Khoresh Bij Bij – Caspian Sea stew with poached eggs

خورش بیج بیج

Bij Bij is not only a fun name for a dish, it is also a staple for Caspian Sea folks. People from Iran’s Mazandaran Province call this dish “Vavishka” (clearly a name that originated in Russia), but in Tehran those who know of it call it Bij Bij. It is a comfort dish, made with ground meat, caramelized onions and spices, all cooked in a rich tomato sauce, and with eggs poached right in the middle. An all-round simple and flavorful dish that can be prepared in about an hour, with very little effort.

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Khoresh Fesenjoon – Chicken in pomegranate and walnut sauce

خورش فسنجون

This is fesenjoon, another national culinary treasure of Iran. There aren’t many dishes that give you as much pleasure and joy of eating as fesenjoon! It’s inherently a simple dish, showcasing a perfect blend of simple and yet flavorful ingredients that are abundant in Iran, making it a celebration of natural resources.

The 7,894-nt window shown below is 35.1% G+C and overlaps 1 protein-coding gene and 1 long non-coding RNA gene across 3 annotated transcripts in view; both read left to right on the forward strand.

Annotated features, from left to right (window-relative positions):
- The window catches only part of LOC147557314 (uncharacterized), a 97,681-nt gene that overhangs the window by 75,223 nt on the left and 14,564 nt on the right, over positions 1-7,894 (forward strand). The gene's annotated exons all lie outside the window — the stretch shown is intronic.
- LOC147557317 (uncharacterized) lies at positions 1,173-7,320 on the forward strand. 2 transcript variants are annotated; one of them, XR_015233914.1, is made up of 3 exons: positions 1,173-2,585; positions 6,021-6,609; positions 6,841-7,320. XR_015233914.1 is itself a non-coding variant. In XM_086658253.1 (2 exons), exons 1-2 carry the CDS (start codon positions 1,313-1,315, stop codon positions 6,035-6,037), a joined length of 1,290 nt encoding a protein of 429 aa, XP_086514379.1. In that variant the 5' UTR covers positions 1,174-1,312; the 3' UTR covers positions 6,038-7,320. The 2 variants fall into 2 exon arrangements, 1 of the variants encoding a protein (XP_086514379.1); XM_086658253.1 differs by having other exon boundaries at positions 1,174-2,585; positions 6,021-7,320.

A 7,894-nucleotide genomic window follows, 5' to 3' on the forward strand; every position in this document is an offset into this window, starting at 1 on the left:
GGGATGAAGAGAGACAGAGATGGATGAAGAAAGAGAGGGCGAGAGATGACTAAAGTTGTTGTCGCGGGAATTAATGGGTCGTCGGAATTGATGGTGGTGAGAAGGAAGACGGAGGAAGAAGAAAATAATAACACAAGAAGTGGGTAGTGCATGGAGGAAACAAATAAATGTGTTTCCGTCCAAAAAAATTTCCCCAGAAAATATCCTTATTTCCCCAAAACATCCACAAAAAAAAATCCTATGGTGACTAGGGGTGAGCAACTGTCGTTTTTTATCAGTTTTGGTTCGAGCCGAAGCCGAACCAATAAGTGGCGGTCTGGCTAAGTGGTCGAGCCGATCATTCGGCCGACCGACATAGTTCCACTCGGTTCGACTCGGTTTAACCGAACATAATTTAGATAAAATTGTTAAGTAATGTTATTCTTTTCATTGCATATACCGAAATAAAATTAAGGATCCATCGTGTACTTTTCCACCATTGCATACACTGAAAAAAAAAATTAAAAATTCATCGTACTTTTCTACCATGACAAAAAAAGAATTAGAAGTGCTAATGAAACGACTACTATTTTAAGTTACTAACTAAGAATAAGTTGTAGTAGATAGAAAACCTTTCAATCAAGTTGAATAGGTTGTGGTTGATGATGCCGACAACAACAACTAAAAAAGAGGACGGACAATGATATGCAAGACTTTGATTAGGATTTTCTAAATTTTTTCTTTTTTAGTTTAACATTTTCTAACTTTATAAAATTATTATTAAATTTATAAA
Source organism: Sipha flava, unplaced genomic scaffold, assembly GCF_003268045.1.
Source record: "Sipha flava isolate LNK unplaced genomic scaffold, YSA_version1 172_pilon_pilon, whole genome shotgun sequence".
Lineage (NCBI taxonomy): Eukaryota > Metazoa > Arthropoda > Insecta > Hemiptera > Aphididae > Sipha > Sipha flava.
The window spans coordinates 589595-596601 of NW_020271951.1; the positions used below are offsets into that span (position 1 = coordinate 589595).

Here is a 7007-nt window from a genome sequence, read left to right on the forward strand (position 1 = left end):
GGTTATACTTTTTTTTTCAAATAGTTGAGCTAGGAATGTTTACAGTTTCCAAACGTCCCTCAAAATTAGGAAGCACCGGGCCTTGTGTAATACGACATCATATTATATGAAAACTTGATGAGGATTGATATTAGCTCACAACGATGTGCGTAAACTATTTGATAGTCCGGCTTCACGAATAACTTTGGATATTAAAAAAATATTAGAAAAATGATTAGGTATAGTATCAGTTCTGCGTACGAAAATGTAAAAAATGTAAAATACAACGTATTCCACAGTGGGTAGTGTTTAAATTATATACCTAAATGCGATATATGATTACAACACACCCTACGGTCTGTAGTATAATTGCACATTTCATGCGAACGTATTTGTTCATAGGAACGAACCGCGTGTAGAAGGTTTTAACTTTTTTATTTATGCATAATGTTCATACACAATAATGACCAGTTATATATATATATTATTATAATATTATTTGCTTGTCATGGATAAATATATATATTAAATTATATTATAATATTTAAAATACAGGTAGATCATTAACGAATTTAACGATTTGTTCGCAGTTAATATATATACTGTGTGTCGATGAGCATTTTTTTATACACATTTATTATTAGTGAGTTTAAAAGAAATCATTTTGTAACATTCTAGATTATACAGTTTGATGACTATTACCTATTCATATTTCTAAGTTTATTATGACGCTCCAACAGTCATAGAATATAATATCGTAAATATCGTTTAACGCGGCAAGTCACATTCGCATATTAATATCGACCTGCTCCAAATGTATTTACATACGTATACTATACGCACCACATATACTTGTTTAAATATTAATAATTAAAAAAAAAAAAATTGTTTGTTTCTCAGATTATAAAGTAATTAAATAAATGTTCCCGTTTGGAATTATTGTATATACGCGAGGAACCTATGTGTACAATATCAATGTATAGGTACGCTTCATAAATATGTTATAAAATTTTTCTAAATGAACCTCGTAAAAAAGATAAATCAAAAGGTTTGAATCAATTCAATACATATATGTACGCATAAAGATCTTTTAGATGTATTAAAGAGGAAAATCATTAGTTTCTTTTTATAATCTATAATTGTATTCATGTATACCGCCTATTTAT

The dish starts with walnuts that are ground into a coarse powder and features lightly-browned chicken pieces that are patiently cooked to tenderness in a pomegranate sauce. Choosing the best quality ingredients will ensure you have the best fesenjoon on the block!

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Khoresh Bamieh – Okra and beef stew

خورش بامیه

Khoresh Bamieh comes originally from Khuzestan province in southern Iran, where it is traditionally prepared with a tamarind sauce. This variety, which is more common elsewhere in Iran, substitutes tomato sauce for the the less well known tamarind.

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Mella Ghormeh – Eggplant and tomato herb stew with poached eggs

ملا قورمه

This was another dish that I got to make with mom while visiting her in Chicago earlier this year.   Mella Ghormeh is a simple northern Iranian / Caspian sea dish which is incredibly simple to make.  A tasty dish that starts with sauteing onions, garlic, and eggplants followed by adding dried herbs, tomatoes and water.  The eggplants are cooked until they become tender, eggs are then cracked on top and poached in the broth for about 5 minutes.  As with most Caspian Sea dishes, it is served with rice and yogurt on the side. 

Nooshe-jan!  (Bon appetit!)